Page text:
The year 1867 was a teeter-totter point Minert calls it “for all practical purposes the first national census.” Prussia—by then the dominant German state and whose king would become the emperor just a few years hence—spearheaded the census effort.
After the founding of the Second German Empire, a census was taken every five years (1875 – 1916, the last census being delayed by World War I). While there was some variance in data from one census to another, they all included the following data points:
- names of each individual,
- birth (year and, later, specific dates),
- marital status,
- and permanent place of residence (if different from where they were found in the census).
While some of these censuses are found in regional archives within today’s German states, in many cases the census rolls were kept locally and only statistics were forwarded to more central locations.
Interestingly, there has been a lack of awareness even among German archivists that their repositories have these types of records! Minert says in his book that in three incidences, archivists told him their holdings included no census records, only to be proved wrong in short order.
Minert’s book goes through the old German Empire state by state and analyzes where researchers are likely to find censuses. For each state, there is also a chart on the pre-Empire censuses and what information they included.
Researchers wishing to access these records will often need to contact local archives. If you’ve uncovered a village of origin for an immigrant, you could contact them directly by searching for a website for the town, then emailing to ask (politely but firmly) whether the archives has census records.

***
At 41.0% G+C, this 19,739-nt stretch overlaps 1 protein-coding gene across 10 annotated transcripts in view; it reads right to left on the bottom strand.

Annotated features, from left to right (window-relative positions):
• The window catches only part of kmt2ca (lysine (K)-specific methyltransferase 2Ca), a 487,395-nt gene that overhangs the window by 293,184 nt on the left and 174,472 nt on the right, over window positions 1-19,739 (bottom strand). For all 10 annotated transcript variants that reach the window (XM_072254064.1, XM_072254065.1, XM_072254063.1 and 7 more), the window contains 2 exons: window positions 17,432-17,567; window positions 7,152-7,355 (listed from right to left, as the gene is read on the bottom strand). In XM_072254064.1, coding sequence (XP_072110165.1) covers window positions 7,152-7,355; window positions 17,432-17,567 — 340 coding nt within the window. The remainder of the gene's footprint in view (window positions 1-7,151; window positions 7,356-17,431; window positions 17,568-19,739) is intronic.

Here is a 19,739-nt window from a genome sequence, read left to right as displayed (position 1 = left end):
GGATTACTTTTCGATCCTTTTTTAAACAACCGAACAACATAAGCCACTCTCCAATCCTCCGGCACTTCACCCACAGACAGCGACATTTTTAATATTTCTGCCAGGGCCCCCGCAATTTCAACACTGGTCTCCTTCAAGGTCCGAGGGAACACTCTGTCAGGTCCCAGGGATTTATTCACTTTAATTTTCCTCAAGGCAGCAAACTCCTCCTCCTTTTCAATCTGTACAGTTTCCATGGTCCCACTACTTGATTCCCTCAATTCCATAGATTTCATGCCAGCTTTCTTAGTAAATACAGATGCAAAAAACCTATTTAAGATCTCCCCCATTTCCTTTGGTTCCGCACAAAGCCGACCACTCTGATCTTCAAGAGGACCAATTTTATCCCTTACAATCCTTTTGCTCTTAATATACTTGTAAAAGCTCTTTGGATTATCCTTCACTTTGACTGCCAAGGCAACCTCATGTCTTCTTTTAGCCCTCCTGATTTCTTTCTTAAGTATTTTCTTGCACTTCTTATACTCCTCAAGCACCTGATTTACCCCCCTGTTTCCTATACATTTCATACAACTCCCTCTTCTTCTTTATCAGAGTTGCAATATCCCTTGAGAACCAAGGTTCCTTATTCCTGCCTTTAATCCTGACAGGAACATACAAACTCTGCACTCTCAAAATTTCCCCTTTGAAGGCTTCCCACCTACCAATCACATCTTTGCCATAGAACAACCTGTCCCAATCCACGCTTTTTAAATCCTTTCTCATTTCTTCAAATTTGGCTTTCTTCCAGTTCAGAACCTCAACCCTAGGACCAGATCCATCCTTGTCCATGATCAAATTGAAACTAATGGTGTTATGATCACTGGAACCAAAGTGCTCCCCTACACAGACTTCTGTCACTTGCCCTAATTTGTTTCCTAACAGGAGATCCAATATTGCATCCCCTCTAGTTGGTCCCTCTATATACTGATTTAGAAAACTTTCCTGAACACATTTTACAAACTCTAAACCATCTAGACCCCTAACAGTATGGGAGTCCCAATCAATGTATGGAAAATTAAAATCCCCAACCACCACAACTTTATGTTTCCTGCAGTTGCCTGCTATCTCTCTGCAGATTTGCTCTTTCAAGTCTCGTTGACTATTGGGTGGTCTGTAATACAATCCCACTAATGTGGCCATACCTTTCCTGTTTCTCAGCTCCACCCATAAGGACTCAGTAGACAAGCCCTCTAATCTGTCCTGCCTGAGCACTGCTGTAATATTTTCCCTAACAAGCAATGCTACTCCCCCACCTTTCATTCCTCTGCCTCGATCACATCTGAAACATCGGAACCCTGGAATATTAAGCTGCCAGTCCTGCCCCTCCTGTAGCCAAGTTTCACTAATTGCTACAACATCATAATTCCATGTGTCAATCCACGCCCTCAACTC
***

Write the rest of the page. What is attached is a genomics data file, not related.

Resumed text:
FamilySearch has placed online German census records for Mecklenburg-Schwerin (1867, 1890 and 1900; the one shown below is from 1867).
The Danish National Archives has some census records online for Schleswig-Holstein (much of the area was Danish until they lost a war with Prussia in 1864).
Other Census-Like Lists
In addition to these censuses, many areas of Germany have survivals of tax lists that serve as a record substitute with some data points that are similar to censuses. The lists generally show the name of the taxpayer and the amount of tax paid.
In some cases, versions of the lists that include the basis for the tax (usually the value of an interest in real or personal property) have survived. The lists may also include notes about emigration. Here’s a sample tax record from Steinwenden Pfalz.
Some of these tax lists are available in the Family History Library system.
The best “clearinghouse” that reports the holdings of various repositories in Germany is Wright’s Ancestors in German Archives. As with the census records, the best way to contact local archives directly would be to search for a website for the town. E-mail to ask whether such lists are kept in a local archive.
In my personal research, tax records have proved crucial. For example, they confirmed the emigration of my ancestor Johannes Dinius in the Palatine town of Steinwenden. These records showed the family had left the area a few months before Dinius’ 1765 arrival in America.
James M Beidler is the author of The Family Tree German Genealogy Guide and Trace Your German Roots Online.